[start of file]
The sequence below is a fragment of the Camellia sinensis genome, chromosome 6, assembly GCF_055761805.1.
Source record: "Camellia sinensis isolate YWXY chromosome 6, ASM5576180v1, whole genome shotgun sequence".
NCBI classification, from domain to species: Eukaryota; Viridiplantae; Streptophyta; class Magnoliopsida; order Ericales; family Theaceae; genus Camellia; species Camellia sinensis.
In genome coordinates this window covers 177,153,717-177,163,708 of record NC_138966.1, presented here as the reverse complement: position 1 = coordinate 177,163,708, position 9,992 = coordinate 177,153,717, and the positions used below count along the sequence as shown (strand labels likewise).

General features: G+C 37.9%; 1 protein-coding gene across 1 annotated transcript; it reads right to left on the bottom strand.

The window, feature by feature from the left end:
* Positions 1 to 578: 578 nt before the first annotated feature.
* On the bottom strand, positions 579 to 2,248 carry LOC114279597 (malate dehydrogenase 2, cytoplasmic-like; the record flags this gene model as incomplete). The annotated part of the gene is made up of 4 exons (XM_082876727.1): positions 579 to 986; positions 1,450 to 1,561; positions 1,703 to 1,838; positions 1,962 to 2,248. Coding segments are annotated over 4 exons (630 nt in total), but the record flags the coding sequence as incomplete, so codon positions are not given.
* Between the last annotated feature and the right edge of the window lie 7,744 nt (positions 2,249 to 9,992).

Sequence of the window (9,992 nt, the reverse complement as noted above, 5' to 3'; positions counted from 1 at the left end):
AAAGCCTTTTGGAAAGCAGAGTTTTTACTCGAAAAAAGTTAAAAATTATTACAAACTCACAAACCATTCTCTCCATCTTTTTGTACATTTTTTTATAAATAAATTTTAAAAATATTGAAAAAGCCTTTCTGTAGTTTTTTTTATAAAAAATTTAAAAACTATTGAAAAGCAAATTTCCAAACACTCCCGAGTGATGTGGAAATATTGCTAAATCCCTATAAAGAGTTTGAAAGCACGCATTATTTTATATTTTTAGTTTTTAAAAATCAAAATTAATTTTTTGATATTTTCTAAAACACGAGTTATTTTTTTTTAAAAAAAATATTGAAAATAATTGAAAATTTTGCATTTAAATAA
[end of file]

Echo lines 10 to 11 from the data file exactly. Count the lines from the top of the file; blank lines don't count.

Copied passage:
Sequence of the window (9,992 nt, the reverse complement as noted above, 5' to 3'; positions counted from 1 at the left end):
AAAGCCTTTTGGAAAGCAGAGTTTTTACTCGAAAAAAGTTAAAAATTATTACAAACTCACAAACCATTCTCTCCATCTTTTTGTACATTTTTTTATAAATAAATTTTAAAAATATTGAAAAAGCCTTTCTGTAGTTTTTTTTATAAAAAATTTAAAAACTATTGAAAAGCAAATTTCCAAACACTCCCGAGTGATGTGGAAATATTGCTAAATCCCTATAAAGAGTTTGAAAGCACGCATTATTTTATATTTTTAGTTTTTAAAAATCAAAATTAATTTTTTGATATTTTCTAAAACACGAGTTATTTTTTTTTAAAAAAAATATTGAAAATAATTGAAAATTTTGCATTTAAATAA